Latest study confirms negative carbon footprint for Amorim cork stoppers28 April 2020
Sparkling wine stoppers with two natural cork discs have the highest CO2 retention in the whole closure industry
A brand-new study, assessing the CO2 retention rates with a cradle-to-gate methodology that measures everything from forest floor to finished stopper, concludes that cork closures are a major ally in the wine industry’s battle for sustainability.
One single natural cork stopper is now proven to capture up to 309 grammes of CO2, while a sparkling wine stopper can retain even more at 562 grammes. This means that cork closures can offset the carbon footprint of glass bottles, a key packaging element of the all-important, profitable premium wine market.
To analyse the complete environmental footprint of both whole natural cork and two-disc sparkling wine stoppers, a study incorporating a life cycle assessment (LCA) was commissioned by Corticeira Amorim, and conducted by EY consultants during December 2019,.(The study was based on the ISO 14040/44 standards (ISO, 2006), together with guidelines from the International Reference Life Cycle Data System (ILCD) Handbook - General guide for Life Cycle Assessment - Detailed guidance (EC-JRC, 2010).
This vital CO2 retention capability comes at no extra cost – it is embedded in the very nature of cork, and is a benefit to which every winery is entitled. Given the fact that more than 70% of the value created by cork overall comes from wine stoppers, without these products, the 2.2 million hectares of native cork forests across seven countries in the Western Mediterranean basin – one of the world’s 35 biodiversity ‘hot spots’ - would not exist as we know them now.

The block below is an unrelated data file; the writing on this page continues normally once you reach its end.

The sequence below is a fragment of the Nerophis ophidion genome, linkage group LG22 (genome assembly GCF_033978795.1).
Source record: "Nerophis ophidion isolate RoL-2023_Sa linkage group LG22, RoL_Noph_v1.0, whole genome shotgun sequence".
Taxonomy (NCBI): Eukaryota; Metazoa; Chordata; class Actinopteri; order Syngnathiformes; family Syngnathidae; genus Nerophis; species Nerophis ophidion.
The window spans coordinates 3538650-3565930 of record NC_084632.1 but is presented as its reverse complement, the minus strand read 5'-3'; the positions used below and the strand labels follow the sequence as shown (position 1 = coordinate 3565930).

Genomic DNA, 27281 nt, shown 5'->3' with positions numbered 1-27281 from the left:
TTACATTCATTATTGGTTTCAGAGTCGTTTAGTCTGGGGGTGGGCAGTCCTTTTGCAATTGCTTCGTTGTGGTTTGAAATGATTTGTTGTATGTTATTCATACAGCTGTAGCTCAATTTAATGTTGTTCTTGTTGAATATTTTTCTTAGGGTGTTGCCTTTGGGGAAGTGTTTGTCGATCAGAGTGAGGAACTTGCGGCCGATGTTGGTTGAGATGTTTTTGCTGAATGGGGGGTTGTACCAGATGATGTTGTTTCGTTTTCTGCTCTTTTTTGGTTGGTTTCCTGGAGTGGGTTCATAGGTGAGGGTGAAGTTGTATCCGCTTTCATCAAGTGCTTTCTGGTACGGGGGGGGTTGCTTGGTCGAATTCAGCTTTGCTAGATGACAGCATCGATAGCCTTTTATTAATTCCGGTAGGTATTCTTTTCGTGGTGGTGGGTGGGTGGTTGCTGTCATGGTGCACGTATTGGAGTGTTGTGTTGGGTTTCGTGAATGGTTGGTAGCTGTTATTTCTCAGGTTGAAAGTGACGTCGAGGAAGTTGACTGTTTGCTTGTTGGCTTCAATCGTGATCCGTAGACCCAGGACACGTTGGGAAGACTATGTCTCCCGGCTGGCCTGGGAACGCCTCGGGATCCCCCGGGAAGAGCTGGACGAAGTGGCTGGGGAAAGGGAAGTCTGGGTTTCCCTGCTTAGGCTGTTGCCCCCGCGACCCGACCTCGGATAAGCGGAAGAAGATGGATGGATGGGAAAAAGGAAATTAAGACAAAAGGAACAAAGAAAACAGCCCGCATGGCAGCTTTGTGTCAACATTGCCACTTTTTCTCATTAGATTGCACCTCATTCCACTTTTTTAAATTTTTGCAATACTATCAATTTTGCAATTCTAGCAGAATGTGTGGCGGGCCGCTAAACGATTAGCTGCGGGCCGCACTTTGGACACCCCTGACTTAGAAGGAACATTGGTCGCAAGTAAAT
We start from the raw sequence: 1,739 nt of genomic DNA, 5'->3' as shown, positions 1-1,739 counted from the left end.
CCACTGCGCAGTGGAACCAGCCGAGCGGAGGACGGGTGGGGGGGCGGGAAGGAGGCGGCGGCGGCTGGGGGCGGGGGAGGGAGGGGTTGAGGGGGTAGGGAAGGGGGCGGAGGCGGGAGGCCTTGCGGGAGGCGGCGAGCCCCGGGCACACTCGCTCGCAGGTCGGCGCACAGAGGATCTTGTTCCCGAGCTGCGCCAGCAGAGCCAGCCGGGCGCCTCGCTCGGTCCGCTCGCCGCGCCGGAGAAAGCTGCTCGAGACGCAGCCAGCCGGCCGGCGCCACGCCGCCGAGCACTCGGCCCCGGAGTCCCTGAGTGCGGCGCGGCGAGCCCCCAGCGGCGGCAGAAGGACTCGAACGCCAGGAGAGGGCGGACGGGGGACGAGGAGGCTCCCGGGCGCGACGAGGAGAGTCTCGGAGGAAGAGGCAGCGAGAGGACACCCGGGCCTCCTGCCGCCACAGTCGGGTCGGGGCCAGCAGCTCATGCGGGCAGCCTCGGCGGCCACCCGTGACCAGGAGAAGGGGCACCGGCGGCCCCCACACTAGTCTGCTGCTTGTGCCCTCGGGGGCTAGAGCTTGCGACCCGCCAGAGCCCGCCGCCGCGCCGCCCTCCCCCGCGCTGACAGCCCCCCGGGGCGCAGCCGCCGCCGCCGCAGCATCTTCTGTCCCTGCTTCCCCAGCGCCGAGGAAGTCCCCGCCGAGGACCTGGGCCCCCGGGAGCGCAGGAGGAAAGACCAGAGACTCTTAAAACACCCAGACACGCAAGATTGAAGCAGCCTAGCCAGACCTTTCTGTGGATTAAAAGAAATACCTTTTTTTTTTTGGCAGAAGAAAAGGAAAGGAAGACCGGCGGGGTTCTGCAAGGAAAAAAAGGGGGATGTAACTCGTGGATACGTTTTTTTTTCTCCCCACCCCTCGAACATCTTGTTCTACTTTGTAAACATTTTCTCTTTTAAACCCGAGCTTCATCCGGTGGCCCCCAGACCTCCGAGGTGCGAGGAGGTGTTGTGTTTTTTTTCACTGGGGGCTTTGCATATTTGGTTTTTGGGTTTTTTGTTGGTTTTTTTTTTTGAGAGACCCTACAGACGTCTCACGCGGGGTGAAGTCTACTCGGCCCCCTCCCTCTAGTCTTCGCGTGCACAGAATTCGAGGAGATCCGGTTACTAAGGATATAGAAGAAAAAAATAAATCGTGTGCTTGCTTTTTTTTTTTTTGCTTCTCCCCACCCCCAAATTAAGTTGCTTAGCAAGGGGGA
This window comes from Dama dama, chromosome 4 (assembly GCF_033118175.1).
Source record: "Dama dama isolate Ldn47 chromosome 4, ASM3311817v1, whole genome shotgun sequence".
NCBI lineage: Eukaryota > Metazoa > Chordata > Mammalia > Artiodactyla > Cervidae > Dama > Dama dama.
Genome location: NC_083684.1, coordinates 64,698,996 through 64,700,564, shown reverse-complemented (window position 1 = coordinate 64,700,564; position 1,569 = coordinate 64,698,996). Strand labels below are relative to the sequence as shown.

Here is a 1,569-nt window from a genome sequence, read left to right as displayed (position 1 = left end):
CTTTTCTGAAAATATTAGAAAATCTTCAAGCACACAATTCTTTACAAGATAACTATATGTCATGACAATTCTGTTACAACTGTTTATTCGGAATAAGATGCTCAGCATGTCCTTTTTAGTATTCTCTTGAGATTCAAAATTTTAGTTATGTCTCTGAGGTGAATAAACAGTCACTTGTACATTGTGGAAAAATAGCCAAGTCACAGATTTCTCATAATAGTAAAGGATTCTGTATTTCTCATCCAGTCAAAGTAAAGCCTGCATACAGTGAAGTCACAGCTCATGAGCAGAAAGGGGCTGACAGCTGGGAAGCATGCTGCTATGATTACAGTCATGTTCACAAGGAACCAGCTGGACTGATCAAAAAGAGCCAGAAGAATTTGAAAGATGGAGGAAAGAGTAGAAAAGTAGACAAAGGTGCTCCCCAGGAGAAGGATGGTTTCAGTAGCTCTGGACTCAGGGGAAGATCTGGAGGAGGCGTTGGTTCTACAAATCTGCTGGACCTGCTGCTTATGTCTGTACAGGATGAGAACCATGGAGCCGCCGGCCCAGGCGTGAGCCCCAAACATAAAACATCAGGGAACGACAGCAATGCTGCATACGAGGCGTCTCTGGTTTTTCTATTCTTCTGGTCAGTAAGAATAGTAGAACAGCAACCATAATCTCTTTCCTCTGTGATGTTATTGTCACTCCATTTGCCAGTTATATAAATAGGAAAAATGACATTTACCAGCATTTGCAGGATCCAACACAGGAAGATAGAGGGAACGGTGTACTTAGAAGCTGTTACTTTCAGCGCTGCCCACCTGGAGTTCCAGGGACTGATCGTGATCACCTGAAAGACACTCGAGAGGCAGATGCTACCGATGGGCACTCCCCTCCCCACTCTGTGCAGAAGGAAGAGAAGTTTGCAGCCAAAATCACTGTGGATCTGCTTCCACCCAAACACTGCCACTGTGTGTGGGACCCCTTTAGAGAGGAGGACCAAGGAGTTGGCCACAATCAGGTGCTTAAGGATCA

“This is great news for our products’ competitive place in the market- but this news will not be fully realized until it is shared with our customers. They are the ones that make this unique cork environmental performance possible. With such high levels of CO2 retention, our Amorim products are fast becoming the go-to partners for wineries around the world looking to deliver brands with a much more positive and sustainable impact.” explains Carlos de Jesus, Amorim’s Head of Marketing and Communications.
Different life cycle stages under a cradle-to-gate approach were studied. The processes included forest management activities, cork treatment stages including transport from the forest, and natural cork stoppers production, finishing & packaging. For a fair comparison with previous studies, the distribution of the product from Portugal to the UK was also included, together with additional information regarding carbon sequestration from the cork oak forests.
Impacts relating to the production and consumption of raw materials, plus energy process emissions, water consumption, waste production and transport at each stage were assessed - all of which are considered categories typically used in cork products. (The LCA methods used were aligned with the recommendation from Product Environmental Footprint Category Rules (PEFCR) for still and sparkling wine product environmental footprints (PEF) issued by the European Commission in 2018.)
About Corticeira Amorim:
Corticeira Amorim is the leading world producer of cork products, having been involved in the sector since 1870. The company’s product portfolio covers various sectors, including, among others, wine, construction, flooring, aeronautics, automotive and footwear. It has implemented an integrated production process that ensures that no cork is wasted, and it supports various initiatives for collecting and recycling cork stoppers across five continents.